at school is against the rules,
so when a spike-haired
first grader in need
butts up against your hip,
don’t you wrap your arms
round his skinny bones, don’t you
cup his skull in your palms,
smooth a knuckle up his baby cheek:
he’s got lice, he’s got AIDS;
you kiss him, you die,
or worse: late nights, he’ll hunch up small,
stare into some laugh show
and whisper what no half-pissed dad
cares to hear from his wife’s
kid at the end of a long day
of nothing, when sleep
is the only country,
anywhere else, terror:
a father you’ve marked
before, slouching into parent night,
two hands trembling
along his thighs like birds
black eyes wary as a bull’s:
he blinks at the butcher,
you smile, you fold
your unheld hands;
what roils in his wake is the one
you won’t teach
to beg an answer from love.
Leo’s eleven, but he still can’t write “Leo.”
He throws a pencil at me.
“You write the poem,” he says.
He frowns and leans back in his chair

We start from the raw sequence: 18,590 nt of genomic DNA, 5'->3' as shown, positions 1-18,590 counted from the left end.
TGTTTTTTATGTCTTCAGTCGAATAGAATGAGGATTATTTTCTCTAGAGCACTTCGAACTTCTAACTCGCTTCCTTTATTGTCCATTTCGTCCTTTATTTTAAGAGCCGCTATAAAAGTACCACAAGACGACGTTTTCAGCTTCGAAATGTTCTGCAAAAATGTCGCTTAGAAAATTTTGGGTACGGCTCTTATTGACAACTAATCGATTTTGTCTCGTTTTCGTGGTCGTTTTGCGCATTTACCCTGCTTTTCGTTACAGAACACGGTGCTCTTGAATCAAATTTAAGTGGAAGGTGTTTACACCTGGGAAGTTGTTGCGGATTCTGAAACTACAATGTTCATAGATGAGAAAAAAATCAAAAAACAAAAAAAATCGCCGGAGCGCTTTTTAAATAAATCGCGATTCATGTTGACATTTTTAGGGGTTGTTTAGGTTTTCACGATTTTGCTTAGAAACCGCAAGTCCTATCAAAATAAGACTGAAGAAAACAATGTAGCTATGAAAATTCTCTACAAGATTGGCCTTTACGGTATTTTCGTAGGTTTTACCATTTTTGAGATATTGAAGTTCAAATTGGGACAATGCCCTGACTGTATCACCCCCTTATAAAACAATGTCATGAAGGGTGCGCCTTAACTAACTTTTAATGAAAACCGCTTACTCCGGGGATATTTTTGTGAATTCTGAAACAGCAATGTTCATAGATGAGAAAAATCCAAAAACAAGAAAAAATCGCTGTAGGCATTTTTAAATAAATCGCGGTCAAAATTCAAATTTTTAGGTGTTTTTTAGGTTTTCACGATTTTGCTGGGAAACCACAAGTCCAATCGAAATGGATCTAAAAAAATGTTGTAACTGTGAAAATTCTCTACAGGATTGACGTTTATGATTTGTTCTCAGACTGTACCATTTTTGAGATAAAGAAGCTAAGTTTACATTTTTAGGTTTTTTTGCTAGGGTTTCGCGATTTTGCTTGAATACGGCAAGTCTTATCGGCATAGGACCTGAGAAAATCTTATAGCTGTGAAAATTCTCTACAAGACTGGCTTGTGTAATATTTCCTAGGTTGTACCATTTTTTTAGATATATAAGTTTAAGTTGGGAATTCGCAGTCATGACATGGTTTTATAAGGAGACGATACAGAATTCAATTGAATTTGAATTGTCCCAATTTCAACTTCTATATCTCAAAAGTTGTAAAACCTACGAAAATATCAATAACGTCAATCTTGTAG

and shuts his eyes.
In the flat autumn light, his glasses
shed a watery glow. His freckles tremble.
Leo always likes to keep me waiting.
After a minute he growls,
“Big heifers in the corn again,
And them horses
After a minute he snarls,
“Coyote snitched the rawhide.
Grab a gun and blast him,
Then skin him up.”
Twenty other kids breathe hard,
scribble, and erase. Danyell chews
on the end of a pen and sighs gustily.
“Can I make this up?” she complains.
Leo slouches and crosses his arms
over his bony ribs. He opens his eyes
and smiles in a superior manner.
In his view, imagination sucks.
What matters in a poem
is you tell it like it happened
but you leave out the crap.
He jerks his chin up,
looks me over, slitty-eyed. He says,
“I do something I do it right!”
When that bell screams,
he’s number one out the door.